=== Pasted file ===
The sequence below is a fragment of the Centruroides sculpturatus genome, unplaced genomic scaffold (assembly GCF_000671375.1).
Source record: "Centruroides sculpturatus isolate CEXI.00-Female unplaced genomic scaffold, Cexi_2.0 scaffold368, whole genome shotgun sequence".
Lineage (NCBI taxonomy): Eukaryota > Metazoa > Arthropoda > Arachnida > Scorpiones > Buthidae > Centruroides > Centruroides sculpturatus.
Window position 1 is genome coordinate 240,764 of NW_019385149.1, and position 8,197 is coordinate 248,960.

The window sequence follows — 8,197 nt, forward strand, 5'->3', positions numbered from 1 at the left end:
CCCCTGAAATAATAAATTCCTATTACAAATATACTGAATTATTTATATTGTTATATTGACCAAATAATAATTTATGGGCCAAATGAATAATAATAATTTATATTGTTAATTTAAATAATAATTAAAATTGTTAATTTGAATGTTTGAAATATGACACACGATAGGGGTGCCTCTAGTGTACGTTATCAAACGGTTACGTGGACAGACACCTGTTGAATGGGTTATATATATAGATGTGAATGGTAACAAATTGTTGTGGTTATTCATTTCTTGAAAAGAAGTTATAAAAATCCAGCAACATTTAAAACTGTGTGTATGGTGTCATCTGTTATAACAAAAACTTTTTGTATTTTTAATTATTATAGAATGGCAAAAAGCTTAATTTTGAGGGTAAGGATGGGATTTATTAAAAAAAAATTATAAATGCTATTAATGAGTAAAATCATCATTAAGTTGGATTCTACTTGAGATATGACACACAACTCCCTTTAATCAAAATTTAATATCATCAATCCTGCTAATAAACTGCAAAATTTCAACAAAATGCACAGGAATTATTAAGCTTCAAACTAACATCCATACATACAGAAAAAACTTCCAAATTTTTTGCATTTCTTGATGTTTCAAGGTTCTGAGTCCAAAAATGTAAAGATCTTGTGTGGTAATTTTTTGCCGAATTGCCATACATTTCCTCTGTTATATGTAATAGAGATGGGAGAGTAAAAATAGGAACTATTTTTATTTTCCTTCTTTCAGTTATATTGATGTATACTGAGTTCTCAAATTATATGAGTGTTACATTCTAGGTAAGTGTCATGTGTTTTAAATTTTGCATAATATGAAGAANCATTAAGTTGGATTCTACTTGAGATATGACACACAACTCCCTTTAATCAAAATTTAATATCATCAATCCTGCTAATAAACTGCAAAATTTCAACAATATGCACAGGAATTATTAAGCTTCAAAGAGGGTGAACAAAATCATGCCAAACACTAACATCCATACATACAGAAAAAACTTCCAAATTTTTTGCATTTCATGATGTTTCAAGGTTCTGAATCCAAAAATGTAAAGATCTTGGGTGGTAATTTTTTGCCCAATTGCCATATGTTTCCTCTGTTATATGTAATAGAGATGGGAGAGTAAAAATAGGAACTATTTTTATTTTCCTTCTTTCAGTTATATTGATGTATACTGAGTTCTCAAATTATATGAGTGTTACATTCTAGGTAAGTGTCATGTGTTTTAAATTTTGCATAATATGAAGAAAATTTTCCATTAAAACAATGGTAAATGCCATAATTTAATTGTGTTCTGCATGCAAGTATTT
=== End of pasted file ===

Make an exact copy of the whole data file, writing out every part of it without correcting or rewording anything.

The sequence below is a fragment of the Centruroides sculpturatus genome, unplaced genomic scaffold (assembly GCF_000671375.1).
Source record: "Centruroides sculpturatus isolate CEXI.00-Female unplaced genomic scaffold, Cexi_2.0 scaffold368, whole genome shotgun sequence".
Lineage (NCBI taxonomy): Eukaryota > Metazoa > Arthropoda > Arachnida > Scorpiones > Buthidae > Centruroides > Centruroides sculpturatus.
Window position 1 is genome coordinate 240,764 of NW_019385149.1, and position 8,197 is coordinate 248,960.

The window sequence follows — 8,197 nt, forward strand, 5'->3', positions numbered from 1 at the left end:
CCCCTGAAATAATAAATTCCTATTACAAATATACTGAATTATTTATATTGTTATATTGACCAAATAATAATTTATGGGCCAAATGAATAATAATAATTTATATTGTTAATTTAAATAATAATTAAAATTGTTAATTTGAATGTTTGAAATATGACACACGATAGGGGTGCCTCTAGTGTACGTTATCAAACGGTTACGTGGACAGACACCTGTTGAATGGGTTATATATATAGATGTGAATGGTAACAAATTGTTGTGGTTATTCATTTCTTGAAAAGAAGTTATAAAAATCCAGCAACATTTAAAACTGTGTGTATGGTGTCATCTGTTATAACAAAAACTTTTTGTATTTTTAATTATTATAGAATGGCAAAAAGCTTAATTTTGAGGGTAAGGATGGGATTTATTAAAAAAAAATTATAAATGCTATTAATGAGTAAAATCATCATTAAGTTGGATTCTACTTGAGATATGACACACAACTCCCTTTAATCAAAATTTAATATCATCAATCCTGCTAATAAACTGCAAAATTTCAACAAAATGCACAGGAATTATTAAGCTTCAAACTAACATCCATACATACAGAAAAAACTTCCAAATTTTTTGCATTTCTTGATGTTTCAAGGTTCTGAGTCCAAAAATGTAAAGATCTTGTGTGGTAATTTTTTGCCGAATTGCCATACATTTCCTCTGTTATATGTAATAGAGATGGGAGAGTAAAAATAGGAACTATTTTTATTTTCCTTCTTTCAGTTATATTGATGTATACTGAGTTCTCAAATTATATGAGTGTTACATTCTAGGTAAGTGTCATGTGTTTTAAATTTTGCATAATATGAAGAANCATTAAGTTGGATTCTACTTGAGATATGACACACAACTCCCTTTAATCAAAATTTAATATCATCAATCCTGCTAATAAACTGCAAAATTTCAACAATATGCACAGGAATTATTAAGCTTCAAAGAGGGTGAACAAAATCATGCCAAACACTAACATCCATACATACAGAAAAAACTTCCAAATTTTTTGCATTTCATGATGTTTCAAGGTTCTGAATCCAAAAATGTAAAGATCTTGGGTGGTAATTTTTTGCCCAATTGCCATATGTTTCCTCTGTTATATGTAATAGAGATGGGAGAGTAAAAATAGGAACTATTTTTATTTTCCTTCTTTCAGTTATATTGATGTATACTGAGTTCTCAAATTATATGAGTGTTACATTCTAGGTAAGTGTCATGTGTTTTAAATTTTGCATAATATGAAGAAAATTTTCCATTAAAACAATGGTAAATGCCATAATTTAATTGTGTTCTGCATGCAAGTATTT